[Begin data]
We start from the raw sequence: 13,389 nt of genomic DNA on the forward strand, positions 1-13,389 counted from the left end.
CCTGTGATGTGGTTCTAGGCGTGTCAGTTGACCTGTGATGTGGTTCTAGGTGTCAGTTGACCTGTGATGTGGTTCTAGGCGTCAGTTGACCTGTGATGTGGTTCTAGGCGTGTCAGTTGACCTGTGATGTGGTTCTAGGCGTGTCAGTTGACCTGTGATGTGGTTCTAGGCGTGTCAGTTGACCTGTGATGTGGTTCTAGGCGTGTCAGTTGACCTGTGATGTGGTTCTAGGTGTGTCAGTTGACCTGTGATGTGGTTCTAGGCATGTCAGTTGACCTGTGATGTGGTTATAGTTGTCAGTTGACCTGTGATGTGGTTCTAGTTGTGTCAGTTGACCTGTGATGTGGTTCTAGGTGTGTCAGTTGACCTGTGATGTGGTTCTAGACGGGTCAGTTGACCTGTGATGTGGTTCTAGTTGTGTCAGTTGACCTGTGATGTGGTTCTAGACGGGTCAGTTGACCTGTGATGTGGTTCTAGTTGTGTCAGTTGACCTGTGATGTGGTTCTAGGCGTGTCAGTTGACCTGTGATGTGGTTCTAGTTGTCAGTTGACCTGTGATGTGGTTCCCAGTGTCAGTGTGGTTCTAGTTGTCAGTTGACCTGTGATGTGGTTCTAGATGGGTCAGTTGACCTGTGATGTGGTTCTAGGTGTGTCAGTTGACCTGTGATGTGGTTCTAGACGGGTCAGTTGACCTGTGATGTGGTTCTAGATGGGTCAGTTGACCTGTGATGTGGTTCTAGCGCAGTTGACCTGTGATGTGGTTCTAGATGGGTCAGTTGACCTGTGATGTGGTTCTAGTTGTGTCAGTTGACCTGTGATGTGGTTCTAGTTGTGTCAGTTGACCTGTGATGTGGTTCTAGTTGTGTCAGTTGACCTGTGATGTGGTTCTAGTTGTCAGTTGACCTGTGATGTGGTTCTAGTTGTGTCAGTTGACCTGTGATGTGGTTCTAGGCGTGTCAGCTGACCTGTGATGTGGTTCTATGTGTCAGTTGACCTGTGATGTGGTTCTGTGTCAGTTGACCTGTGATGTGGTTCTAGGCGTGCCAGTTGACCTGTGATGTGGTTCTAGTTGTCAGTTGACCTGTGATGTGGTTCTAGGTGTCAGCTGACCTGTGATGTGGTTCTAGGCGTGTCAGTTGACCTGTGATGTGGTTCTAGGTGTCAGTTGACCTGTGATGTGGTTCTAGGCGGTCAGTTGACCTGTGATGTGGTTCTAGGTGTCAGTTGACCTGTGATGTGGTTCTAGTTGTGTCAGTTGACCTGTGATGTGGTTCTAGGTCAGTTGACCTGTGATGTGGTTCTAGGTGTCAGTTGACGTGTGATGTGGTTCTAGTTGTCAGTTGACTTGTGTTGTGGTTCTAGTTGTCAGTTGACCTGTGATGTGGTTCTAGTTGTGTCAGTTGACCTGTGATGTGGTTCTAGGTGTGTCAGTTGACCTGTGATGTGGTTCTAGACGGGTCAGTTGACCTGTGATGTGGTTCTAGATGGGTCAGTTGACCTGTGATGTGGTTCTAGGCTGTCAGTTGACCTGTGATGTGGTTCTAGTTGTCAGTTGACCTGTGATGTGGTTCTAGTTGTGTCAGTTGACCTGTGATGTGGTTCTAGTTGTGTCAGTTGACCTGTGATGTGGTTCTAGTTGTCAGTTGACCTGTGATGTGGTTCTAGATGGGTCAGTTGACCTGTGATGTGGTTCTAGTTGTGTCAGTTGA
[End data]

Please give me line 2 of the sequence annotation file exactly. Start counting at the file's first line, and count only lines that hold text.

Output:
CCTGTGATGTGGTTCTAGGCGTGTCAGTTGACCTGTGATGTGGTTCTAGGTGTCAGTTGACCTGTGATGTGGTTCTAGGCGTCAGTTGACCTGTGATGTGGTTCTAGGCGTGTCAGTTGACCTGTGATGTGGTTCTAGGCGTGTCAGTTGACCTGTGATGTGGTTCTAGGCGTGTCAGTTGACCTGTGATGTGGTTCTAGGCGTGTCAGTTGACCTGTGATGTGGTTCTAGGTGTGTCAGTTGACCTGTGATGTGGTTCTAGGCATGTCAGTTGACCTGTGATGTGGTTATAGTTGTCAGTTGACCTGTGATGTGGTTCTAGTTGTGTCAGTTGACCTGTGATGTGGTTCTAGGTGTGTCAGTTGACCTGTGATGTGGTTCTAGACGGGTCAGTTGACCTGTGATGTGGTTCTAGTTGTGTCAGTTGACCTGTGATGTGGTTCTAGACGGGTCAGTTGACCTGTGATGTGGTTCTAGTTGTGTCAGTTGACCTGTGATGTGGTTCTAGGCGTGTCAGTTGACCTGTGATGTGGTTCTAGTTGTCAGTTGACCTGTGATGTGGTTCCCAGTGTCAGTGTGGTTCTAGTTGTCAGTTGACCTGTGATGTGGTTCTAGATGGGTCAGTTGACCTGTGATGTGGTTCTAGGTGTGTCAGTTGACCTGTGATGTGGTTCTAGACGGGTCAGTTGACCTGTGATGTGGTTCTAGATGGGTCAGTTGACCTGTGATGTGGTTCTAGCGCAGTTGACCTGTGATGTGGTTCTAGATGGGTCAGTTGACCTGTGATGTGGTTCTAGTTGTGTCAGTTGACCTGTGATGTGGTTCTAGTTGTGTCAGTTGACCTGTGATGTGGTTCTAGTTGTGTCAGTTGACCTGTGATGTGGTTCTAGTTGTCAGTTGACCTGTGATGTGGTTCTAGTTGTGTCAGTTGACCTGTGATGTGGTTCTAGGCGTGTCAGCTGACCTGTGATGTGGTTCTATGTGTCAGTTGACCTGTGATGTGGTTCTGTGTCAGTTGACCTGTGATGTGGTTCTAGGCGTGCCAGTTGACCTGTGATGTGGTTCTAGTTGTCAGTTGACCTGTGATGTGGTTCTAGGTGTCAGCTGACCTGTGATGTGGTTCTAGGCGTGTCAGTTGACCTGTGATGTGGTTCTAGGTGTCAGTTGACCTGTGATGTGGTTCTAGGCGGTCAGTTGACCTGTGATGTGGTTCTAGGTGTCAGTTGACCTGTGATGTGGTTCTAGTTGTGTCAGTTGACCTGTGATGTGGTTCTAGGTCAGTTGACCTGTGATGTGGTTCTAGGTGTCAGTTGACGTGTGATGTGGTTCTAGTTGTCAGTTGACTTGTGTTGTGGTTCTAGTTGTCAGTTGACCTGTGATGTGGTTCTAGTTGTGTCAGTTGACCTGTGATGTGGTTCTAGGTGTGTCAGTTGACCTGTGATGTGGTTCTAGACGGGTCAGTTGACCTGTGATGTGGTTCTAGATGGGTCAGTTGACCTGTGATGTGGTTCTAGGCTGTCAGTTGACCTGTGATGTGGTTCTAGTTGTCAGTTGACCTGTGATGTGGTTCTAGTTGTGTCAGTTGACCTGTGATGTGGTTCTAGTTGTGTCAGTTGACCTGTGATGTGGTTCTAGTTGTCAGTTGACCTGTGATGTGGTTCTAGATGGGTCAGTTGACCTGTGATGTGGTTCTAGTTGTGTCAGTTGA